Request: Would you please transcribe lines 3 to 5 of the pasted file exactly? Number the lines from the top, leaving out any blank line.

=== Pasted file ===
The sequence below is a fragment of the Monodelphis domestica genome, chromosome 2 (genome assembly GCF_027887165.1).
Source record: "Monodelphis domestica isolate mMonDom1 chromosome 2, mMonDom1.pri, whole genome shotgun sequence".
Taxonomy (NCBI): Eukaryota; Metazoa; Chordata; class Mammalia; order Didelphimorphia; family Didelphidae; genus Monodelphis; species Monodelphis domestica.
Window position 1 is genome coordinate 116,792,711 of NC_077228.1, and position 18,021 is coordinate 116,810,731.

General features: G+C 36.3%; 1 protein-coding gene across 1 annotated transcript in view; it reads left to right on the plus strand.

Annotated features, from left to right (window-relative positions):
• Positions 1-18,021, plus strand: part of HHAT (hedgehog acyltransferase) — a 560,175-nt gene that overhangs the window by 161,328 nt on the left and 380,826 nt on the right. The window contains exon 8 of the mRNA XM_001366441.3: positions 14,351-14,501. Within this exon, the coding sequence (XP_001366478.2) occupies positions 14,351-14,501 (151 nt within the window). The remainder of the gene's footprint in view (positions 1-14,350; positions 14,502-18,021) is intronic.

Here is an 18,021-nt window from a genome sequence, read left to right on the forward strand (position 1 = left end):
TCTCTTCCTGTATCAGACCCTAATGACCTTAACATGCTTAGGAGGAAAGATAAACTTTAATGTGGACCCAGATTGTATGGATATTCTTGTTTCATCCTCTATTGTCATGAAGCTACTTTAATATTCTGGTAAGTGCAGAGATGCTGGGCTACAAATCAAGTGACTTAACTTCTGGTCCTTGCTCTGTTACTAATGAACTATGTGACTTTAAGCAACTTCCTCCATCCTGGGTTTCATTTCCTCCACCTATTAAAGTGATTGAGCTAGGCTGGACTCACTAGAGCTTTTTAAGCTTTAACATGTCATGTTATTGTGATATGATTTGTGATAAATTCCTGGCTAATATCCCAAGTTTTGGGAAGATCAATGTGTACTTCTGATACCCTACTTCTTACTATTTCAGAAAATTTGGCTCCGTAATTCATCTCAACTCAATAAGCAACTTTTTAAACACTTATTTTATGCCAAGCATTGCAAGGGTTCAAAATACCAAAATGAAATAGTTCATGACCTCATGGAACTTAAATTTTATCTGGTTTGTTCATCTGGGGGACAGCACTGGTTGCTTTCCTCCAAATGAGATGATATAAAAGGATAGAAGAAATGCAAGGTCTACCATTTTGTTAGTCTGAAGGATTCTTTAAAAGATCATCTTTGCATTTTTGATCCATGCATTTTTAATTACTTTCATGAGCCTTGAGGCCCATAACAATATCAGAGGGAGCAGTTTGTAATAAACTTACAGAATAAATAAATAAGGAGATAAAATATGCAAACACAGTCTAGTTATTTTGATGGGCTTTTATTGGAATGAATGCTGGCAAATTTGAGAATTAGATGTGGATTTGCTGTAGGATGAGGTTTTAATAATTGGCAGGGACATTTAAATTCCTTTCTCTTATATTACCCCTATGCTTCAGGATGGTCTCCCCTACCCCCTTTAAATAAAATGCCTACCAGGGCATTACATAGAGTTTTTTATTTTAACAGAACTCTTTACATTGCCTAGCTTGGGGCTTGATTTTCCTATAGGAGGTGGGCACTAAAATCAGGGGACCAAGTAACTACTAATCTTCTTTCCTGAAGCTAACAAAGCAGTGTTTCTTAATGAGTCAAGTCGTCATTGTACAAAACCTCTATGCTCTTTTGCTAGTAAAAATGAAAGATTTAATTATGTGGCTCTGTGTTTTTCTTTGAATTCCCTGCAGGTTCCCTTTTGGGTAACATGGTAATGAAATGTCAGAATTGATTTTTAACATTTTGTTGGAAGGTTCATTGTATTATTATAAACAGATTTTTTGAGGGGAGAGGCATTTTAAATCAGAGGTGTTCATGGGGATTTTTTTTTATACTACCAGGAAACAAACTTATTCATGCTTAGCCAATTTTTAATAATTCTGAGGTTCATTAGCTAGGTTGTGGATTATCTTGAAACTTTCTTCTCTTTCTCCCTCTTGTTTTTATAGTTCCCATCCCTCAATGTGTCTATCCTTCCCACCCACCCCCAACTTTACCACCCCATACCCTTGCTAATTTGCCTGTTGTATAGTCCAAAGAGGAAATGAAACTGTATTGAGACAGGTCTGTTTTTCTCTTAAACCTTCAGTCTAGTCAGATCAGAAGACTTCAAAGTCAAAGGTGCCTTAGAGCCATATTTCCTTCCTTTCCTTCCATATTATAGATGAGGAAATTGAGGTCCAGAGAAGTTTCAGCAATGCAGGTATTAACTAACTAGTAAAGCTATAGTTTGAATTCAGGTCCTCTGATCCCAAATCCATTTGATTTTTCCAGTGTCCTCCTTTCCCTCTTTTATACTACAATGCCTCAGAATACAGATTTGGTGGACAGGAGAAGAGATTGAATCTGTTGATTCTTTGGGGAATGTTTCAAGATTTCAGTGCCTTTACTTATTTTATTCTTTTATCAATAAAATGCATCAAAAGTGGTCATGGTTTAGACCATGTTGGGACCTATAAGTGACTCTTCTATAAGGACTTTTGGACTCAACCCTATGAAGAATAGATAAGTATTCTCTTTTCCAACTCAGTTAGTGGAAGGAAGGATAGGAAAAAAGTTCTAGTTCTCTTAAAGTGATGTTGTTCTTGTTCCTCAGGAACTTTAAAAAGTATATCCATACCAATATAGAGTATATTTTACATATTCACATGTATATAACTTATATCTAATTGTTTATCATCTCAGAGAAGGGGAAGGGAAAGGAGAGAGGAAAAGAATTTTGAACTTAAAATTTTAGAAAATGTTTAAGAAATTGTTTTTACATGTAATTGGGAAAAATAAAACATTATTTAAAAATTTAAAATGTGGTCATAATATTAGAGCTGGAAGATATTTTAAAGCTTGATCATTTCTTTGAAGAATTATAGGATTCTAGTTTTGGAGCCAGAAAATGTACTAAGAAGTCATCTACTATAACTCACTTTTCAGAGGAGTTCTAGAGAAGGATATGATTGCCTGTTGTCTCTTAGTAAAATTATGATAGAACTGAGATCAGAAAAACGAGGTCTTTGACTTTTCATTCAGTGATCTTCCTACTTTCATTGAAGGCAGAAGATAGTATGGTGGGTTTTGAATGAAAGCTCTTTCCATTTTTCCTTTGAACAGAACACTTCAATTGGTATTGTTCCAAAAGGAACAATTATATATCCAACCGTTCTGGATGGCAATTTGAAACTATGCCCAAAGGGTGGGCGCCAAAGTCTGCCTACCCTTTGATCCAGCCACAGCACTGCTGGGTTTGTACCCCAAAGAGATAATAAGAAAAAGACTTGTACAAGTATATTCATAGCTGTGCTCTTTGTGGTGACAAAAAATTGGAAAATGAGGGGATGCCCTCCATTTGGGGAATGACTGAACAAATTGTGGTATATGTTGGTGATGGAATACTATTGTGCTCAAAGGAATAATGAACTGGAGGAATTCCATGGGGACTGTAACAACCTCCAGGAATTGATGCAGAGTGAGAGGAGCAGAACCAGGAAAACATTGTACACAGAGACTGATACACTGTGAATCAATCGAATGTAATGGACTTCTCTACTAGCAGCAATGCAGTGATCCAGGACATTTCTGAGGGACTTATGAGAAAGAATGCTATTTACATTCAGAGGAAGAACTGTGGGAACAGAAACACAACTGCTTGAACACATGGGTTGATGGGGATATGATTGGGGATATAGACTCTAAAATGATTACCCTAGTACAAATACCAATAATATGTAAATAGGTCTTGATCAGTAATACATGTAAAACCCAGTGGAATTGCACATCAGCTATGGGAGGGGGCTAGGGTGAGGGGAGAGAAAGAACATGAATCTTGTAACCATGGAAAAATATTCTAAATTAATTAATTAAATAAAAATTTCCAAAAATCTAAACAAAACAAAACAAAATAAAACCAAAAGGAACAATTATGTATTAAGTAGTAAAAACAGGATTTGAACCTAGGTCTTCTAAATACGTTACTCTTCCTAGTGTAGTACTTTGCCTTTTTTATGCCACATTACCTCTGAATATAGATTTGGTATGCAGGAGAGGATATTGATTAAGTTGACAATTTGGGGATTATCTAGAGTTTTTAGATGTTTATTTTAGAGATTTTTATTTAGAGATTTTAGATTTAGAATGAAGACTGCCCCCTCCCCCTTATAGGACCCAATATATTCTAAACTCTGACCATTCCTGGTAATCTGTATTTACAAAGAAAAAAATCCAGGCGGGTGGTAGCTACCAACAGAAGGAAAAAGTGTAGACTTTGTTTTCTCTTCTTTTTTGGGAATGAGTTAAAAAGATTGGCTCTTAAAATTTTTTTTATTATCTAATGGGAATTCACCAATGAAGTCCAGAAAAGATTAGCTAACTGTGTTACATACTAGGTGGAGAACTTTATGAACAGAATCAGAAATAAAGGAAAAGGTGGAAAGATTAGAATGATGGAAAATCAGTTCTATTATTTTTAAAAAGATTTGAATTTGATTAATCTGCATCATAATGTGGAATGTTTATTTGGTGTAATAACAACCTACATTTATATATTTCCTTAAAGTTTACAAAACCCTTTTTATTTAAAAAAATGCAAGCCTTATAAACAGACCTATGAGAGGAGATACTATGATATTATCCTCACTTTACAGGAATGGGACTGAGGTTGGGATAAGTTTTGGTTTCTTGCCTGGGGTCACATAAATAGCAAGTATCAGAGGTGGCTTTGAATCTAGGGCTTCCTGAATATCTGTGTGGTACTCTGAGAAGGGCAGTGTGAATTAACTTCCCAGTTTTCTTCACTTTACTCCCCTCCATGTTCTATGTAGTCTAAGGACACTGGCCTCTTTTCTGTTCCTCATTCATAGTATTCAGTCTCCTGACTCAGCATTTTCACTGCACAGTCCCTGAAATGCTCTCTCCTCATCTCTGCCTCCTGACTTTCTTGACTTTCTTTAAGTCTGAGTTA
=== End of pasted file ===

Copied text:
Taxonomy (NCBI): Eukaryota; Metazoa; Chordata; class Mammalia; order Didelphimorphia; family Didelphidae; genus Monodelphis; species Monodelphis domestica.
Window position 1 is genome coordinate 116,792,711 of NC_077228.1, and position 18,021 is coordinate 116,810,731.

General features: G+C 36.3%; 1 protein-coding gene across 1 annotated transcript in view; it reads left to right on the plus strand.